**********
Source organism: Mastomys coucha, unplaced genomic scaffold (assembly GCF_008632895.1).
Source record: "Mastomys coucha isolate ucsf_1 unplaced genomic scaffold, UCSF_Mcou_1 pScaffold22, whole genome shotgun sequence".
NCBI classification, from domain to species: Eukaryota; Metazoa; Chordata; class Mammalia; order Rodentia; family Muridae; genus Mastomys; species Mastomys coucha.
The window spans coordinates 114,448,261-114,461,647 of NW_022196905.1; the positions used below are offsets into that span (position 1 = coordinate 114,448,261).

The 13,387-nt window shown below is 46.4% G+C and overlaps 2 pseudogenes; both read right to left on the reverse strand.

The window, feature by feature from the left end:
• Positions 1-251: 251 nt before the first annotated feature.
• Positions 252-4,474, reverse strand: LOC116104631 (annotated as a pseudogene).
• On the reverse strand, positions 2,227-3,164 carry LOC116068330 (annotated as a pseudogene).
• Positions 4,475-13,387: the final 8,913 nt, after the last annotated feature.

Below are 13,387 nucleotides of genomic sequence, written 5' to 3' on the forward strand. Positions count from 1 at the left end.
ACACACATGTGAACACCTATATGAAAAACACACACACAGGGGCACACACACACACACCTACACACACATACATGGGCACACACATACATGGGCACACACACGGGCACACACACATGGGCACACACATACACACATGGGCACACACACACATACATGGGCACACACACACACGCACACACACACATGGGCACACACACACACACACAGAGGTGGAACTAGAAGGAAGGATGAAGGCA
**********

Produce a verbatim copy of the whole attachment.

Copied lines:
Source organism: Mastomys coucha, unplaced genomic scaffold (assembly GCF_008632895.1).
Source record: "Mastomys coucha isolate ucsf_1 unplaced genomic scaffold, UCSF_Mcou_1 pScaffold22, whole genome shotgun sequence".
NCBI classification, from domain to species: Eukaryota; Metazoa; Chordata; class Mammalia; order Rodentia; family Muridae; genus Mastomys; species Mastomys coucha.
The window spans coordinates 114,448,261-114,461,647 of NW_022196905.1; the positions used below are offsets into that span (position 1 = coordinate 114,448,261).

The 13,387-nt window shown below is 46.4% G+C and overlaps 2 pseudogenes; both read right to left on the reverse strand.

The window, feature by feature from the left end:
• Positions 1-251: 251 nt before the first annotated feature.
• Positions 252-4,474, reverse strand: LOC116104631 (annotated as a pseudogene).
• On the reverse strand, positions 2,227-3,164 carry LOC116068330 (annotated as a pseudogene).
• Positions 4,475-13,387: the final 8,913 nt, after the last annotated feature.

Below are 13,387 nucleotides of genomic sequence, written 5' to 3' on the forward strand. Positions count from 1 at the left end.
ACACACATGTGAACACCTATATGAAAAACACACACACAGGGGCACACACACACACACCTACACACACATACATGGGCACACACATACATGGGCACACACACGGGCACACACACATGGGCACACACATACACACATGGGCACACACACACATACATGGGCACACACACACACGCACACACACACATGGGCACACACACACACACACAGAGGTGGAACTAGAAGGAAGGATGAAGGCA